“Alleluia! Christ is risen,” I said at the beginning of this service. And you replied, “The Lord is risen, indeed. Alleluia!”
And there you have the central, key, pivotal, most important— how ever you want to put it—doctrine of the Christian faith; the resurrection of our Lord Jesus Christ from the dead.
St Luke writes it in our first reading from Acts:
God raised him (Jesus) on the third day and made him to appear, not to all the people but to us who had been chosen by God as witnesses, who ate and drank with him after he rose from the dead. (Acts 10.40-41, ESV)
And then we heard from St Paul as he writes to the Corinthians:
He (Jesus) was raised on the third day in accordance with the Scriptures, …he appeared to Cephas, then to the twelve. Then he appeared to more than five hundred brothers at one time, most of whom are still alive, though some have fallen asleep. Then he appeared to James, then to all the apostles. Last of all, as to one untimely born, he appeared also to me. (1 Cor 15.4-8)
Consider the details: eating and drinking, names and numbers of real people. John records a breakfast on the beach of fish roasted over an open fire. It doesn’t sound like a myth. And those were written while most of the people about which Luke and Paul were writing were still alive and could easily have refuted the story. But there is no evidence of anyone doing so. We’re not here celebrating a myth this morning. The historical and scholarly evidence for the Resurrection of Jesus Christ from the dead is compelling.
Bishop of Durham and respected New Testament scholar Tom Wright puts it this way:
Jesus of Nazareth was certainly dead by the Friday evening; Roman soldiers were professional killers and wouldn't have allowed a not-quite-dead rebel leader to stay that way for long. When the first Christians told the story of what happened next, they were not saying: "I think he's still with us in a spiritual sense" or "I think he's gone to heaven". All these have been suggested by people who have lost their historical and theological nerve. (See the rest here.)How’s your historical and theological nerve this morning? How’s your “faith nerve”? Jesus Christ is risen from the dead. Literally. Actually. Unmistakeably. That fact defined and generated the church and has been its message when it has been faithful and true. It must also define us and it must be our message.
Tomorrow, the 13th of April, it will be ten years since Jude and I began our ministry, in His name, among you at St Barnabas.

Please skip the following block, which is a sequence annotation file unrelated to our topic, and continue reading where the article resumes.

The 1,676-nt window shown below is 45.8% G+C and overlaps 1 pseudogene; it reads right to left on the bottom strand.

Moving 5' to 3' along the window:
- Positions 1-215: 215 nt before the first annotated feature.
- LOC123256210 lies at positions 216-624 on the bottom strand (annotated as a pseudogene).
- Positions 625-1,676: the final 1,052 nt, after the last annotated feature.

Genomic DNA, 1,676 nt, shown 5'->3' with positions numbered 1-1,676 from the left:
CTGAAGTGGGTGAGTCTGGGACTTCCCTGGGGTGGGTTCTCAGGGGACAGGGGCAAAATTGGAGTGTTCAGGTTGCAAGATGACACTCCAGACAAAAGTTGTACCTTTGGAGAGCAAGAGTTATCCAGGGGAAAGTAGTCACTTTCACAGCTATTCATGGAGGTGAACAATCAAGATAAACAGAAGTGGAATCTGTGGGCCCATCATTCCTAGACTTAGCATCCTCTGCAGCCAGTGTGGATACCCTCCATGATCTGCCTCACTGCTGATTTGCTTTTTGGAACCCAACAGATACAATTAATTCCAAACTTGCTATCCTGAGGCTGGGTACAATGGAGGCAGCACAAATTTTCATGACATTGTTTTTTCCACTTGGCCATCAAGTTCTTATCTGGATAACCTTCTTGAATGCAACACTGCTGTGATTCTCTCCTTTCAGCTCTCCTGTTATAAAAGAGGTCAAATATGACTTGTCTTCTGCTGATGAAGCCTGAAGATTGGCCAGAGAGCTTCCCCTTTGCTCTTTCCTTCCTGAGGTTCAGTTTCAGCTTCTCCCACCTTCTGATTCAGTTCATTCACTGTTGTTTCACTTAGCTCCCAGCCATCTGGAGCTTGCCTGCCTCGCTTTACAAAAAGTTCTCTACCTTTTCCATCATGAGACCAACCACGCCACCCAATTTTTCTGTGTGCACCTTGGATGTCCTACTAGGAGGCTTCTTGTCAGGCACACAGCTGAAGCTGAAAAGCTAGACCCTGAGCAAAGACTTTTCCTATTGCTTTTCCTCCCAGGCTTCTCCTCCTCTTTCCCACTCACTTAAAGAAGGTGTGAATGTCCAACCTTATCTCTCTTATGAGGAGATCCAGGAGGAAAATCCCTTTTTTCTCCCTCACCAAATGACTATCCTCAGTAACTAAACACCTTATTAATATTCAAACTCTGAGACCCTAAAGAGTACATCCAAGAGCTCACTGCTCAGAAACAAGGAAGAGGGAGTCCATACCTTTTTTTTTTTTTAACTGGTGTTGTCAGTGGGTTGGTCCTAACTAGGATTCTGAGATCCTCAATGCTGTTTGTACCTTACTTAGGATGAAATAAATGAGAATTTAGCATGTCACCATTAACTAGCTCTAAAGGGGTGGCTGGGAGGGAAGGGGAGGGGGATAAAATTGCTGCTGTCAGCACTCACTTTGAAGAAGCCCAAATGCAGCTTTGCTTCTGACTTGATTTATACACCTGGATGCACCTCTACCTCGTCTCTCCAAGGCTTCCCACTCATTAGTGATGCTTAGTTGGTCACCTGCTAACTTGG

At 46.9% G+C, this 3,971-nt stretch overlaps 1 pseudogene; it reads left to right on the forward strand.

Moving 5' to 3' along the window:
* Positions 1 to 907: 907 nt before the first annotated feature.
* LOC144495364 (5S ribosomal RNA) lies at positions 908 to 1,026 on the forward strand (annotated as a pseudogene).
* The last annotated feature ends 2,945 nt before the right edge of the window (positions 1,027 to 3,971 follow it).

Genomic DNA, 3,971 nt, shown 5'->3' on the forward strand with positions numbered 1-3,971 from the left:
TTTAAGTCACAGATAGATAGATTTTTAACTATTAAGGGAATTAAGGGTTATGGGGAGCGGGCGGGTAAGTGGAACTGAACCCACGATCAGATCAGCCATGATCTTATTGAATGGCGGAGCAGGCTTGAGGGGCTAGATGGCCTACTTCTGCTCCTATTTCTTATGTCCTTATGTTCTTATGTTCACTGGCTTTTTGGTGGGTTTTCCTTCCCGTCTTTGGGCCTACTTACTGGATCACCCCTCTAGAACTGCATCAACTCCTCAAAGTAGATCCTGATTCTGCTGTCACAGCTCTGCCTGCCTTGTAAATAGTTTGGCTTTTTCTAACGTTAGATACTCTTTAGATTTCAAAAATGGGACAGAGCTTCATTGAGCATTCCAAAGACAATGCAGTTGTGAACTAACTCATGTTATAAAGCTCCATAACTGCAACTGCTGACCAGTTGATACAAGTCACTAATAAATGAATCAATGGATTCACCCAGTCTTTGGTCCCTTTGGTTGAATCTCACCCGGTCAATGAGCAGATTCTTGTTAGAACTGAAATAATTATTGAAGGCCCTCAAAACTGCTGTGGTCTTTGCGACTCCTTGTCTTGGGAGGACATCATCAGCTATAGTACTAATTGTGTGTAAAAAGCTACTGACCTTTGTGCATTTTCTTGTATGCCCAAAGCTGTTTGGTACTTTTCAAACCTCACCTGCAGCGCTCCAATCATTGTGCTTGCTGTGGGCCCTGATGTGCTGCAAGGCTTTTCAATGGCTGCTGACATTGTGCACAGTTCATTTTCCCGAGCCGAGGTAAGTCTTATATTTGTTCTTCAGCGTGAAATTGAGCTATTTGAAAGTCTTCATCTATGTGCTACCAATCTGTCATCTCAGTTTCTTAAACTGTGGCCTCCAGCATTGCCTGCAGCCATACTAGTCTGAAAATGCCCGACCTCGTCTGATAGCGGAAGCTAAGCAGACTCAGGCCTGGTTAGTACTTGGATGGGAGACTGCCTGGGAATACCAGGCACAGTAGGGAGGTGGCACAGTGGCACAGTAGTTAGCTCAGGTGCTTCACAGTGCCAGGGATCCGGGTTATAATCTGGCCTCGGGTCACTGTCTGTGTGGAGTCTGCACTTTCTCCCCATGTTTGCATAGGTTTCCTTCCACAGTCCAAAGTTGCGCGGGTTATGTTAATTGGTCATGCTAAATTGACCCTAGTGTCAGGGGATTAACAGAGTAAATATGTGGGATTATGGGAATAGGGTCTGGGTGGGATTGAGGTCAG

This is and has been my heart’s desire for these past ten years:
- For those of you who already have a saving faith in the literally risen Jesus Christ; that your faith be increased and strengthened.
- For that those of you who have not yet come to such a personal, saving resurrection faith, that you will do so.
- That you all become convincing and fruitful witnesses of the Resurrection of Jesus.
You see, “grace flows like a mighty river,” Robin Mark sings in one of his songs. That grace is flowing all around and through us this Easter morning. Robin draws a lovely lyrical image as he goes on to sing, “and one day I just dipped my finger in, and a love caught and dragged me to a deeper place, I laughing and flailing some some water babe when grace flowed like a mighty river.” (Central Station, East of the River)
Colin Stabler and Donna-Lee Sheardown have decided to dip their finger in that mighty river today on behalf of their little son, Rylan. 11 year old Christopher Sheardown has decided to dip his finger in on his own. Will you join them? As they make their Baptismal covenant, and we renew ours, will you assure your salvation by making that an Easter “yes” to Jesus. Will you allow the love of God, uniquely and wonderfully expressed in the person and the crucifixion and resurrection of Jesus Christ, to catch you this morning and sweep you into that deeper place where life is richer, where chains fall off and where amazing grace abounds?
If so, make your renewal of your baptismal vows today be a new personal “Yes” to belief in the risen Jesus. Make the Eucharistic prayer a new personal thanksgiving for all he has done and a new offering of yourself for his service.